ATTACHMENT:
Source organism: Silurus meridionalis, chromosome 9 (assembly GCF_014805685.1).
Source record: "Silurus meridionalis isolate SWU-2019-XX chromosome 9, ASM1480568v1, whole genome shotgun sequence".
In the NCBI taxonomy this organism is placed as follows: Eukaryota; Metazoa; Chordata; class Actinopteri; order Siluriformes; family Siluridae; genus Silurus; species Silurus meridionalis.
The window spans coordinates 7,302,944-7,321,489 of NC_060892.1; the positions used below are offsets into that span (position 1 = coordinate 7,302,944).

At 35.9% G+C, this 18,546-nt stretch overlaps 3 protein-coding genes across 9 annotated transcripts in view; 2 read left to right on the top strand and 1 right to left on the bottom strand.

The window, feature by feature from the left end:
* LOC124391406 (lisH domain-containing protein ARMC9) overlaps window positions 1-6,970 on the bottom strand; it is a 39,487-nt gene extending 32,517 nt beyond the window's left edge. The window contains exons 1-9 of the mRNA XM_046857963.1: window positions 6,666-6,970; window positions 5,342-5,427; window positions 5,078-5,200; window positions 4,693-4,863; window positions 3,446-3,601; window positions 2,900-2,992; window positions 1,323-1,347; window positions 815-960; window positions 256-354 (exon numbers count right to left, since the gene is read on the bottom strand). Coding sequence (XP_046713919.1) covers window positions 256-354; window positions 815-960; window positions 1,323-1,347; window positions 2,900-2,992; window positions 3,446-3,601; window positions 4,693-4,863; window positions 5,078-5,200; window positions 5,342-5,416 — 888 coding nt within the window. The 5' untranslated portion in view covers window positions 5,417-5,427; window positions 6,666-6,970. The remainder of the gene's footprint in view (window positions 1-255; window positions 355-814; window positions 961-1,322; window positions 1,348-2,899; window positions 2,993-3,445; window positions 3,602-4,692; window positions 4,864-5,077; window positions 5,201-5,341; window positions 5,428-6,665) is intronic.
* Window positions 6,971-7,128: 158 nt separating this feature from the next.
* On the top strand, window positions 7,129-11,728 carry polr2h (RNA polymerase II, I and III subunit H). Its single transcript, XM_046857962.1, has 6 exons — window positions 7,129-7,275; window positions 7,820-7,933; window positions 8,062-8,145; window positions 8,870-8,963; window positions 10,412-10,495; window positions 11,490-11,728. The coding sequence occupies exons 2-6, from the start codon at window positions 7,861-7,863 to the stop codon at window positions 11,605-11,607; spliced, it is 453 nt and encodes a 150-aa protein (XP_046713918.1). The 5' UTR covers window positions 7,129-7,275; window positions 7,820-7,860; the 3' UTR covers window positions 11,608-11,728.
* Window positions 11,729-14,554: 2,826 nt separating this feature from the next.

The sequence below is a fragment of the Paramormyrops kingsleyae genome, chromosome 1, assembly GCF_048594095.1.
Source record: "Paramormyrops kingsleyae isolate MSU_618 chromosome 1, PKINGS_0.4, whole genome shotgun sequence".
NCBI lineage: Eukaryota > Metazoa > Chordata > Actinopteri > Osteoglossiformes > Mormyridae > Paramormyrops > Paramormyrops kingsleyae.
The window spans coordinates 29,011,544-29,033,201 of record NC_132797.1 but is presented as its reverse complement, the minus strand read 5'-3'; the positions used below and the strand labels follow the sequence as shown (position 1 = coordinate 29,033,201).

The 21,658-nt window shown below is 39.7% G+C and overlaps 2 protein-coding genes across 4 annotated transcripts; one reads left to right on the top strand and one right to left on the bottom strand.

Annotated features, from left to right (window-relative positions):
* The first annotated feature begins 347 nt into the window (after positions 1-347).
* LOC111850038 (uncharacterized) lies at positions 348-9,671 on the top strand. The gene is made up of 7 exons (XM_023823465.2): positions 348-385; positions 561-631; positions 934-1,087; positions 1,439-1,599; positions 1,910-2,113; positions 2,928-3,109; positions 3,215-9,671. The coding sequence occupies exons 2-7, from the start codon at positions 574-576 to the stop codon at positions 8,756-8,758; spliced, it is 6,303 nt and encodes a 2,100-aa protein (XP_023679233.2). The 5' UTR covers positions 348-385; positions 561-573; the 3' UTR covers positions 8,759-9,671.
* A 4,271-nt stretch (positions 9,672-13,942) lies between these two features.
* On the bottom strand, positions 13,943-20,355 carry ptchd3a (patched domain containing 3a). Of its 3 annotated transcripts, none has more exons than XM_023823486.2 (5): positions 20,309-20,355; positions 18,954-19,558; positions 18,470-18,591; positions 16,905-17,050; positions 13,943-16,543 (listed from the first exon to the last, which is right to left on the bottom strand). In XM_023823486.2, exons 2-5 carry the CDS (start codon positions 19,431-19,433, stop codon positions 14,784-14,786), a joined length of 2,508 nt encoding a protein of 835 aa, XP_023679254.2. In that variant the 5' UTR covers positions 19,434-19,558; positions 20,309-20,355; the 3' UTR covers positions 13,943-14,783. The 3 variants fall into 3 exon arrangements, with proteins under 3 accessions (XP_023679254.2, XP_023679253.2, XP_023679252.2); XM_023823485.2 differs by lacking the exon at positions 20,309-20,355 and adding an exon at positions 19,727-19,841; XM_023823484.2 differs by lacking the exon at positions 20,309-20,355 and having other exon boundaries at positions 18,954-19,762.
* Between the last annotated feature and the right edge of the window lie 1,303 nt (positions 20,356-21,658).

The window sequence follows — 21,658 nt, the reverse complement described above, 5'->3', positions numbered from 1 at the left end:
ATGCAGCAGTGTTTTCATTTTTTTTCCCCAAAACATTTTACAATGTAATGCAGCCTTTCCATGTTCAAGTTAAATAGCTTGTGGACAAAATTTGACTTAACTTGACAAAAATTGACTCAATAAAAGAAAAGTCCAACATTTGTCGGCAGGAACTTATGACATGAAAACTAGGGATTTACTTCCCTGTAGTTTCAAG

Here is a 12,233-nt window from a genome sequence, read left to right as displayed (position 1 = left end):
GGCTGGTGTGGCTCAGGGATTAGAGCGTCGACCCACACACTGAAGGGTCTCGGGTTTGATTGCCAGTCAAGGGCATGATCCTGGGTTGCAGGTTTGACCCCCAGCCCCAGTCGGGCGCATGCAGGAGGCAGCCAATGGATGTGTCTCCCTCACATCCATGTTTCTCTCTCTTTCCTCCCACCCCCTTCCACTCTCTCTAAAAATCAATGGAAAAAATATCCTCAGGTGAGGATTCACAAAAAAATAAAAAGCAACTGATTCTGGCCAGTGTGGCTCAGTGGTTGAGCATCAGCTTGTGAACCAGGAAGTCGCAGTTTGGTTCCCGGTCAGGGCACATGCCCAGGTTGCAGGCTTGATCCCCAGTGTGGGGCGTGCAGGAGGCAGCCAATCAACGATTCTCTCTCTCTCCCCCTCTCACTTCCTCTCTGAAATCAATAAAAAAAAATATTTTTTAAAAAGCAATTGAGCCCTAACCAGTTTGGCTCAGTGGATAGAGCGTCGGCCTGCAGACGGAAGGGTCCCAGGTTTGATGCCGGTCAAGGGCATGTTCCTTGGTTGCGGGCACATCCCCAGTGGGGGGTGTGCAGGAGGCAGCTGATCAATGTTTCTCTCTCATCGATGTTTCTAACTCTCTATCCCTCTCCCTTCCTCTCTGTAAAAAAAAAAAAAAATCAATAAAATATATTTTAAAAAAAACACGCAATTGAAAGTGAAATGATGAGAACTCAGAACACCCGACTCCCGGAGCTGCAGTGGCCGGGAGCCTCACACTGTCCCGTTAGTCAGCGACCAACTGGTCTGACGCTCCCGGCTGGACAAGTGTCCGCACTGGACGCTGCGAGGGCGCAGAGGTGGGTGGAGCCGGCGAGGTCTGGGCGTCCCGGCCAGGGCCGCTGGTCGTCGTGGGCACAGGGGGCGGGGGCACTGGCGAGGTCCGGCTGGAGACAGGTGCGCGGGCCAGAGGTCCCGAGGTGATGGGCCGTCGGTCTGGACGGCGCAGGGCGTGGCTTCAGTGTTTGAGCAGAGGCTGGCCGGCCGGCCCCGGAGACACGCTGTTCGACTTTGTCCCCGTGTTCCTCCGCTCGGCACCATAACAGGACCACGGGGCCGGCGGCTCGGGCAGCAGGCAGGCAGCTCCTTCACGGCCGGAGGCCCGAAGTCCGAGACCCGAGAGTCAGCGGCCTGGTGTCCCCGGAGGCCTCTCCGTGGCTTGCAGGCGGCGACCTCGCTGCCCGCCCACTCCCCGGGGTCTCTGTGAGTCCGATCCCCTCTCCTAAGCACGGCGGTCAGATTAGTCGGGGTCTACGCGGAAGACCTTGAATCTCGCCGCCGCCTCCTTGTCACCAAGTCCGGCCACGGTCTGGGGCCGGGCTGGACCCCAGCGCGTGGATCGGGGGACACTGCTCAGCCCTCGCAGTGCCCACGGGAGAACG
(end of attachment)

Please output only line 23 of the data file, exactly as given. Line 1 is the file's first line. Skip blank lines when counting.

ATGCAGCAGTGTTTTCATTTTTTTTCCCCAAAACATTTTACAATGTAATGCAGCCTTTCCATGTTCAAGTTAAATAGCTTGTGGACAAAATTTGACTTAACTTGACAAAAATTGACTCAATAAAAGAAAAGTCCAACATTTGTCGGCAGGAACTTATGACATGAAAACTAGGGATTTACTTCCCTGTAGTTTCAAG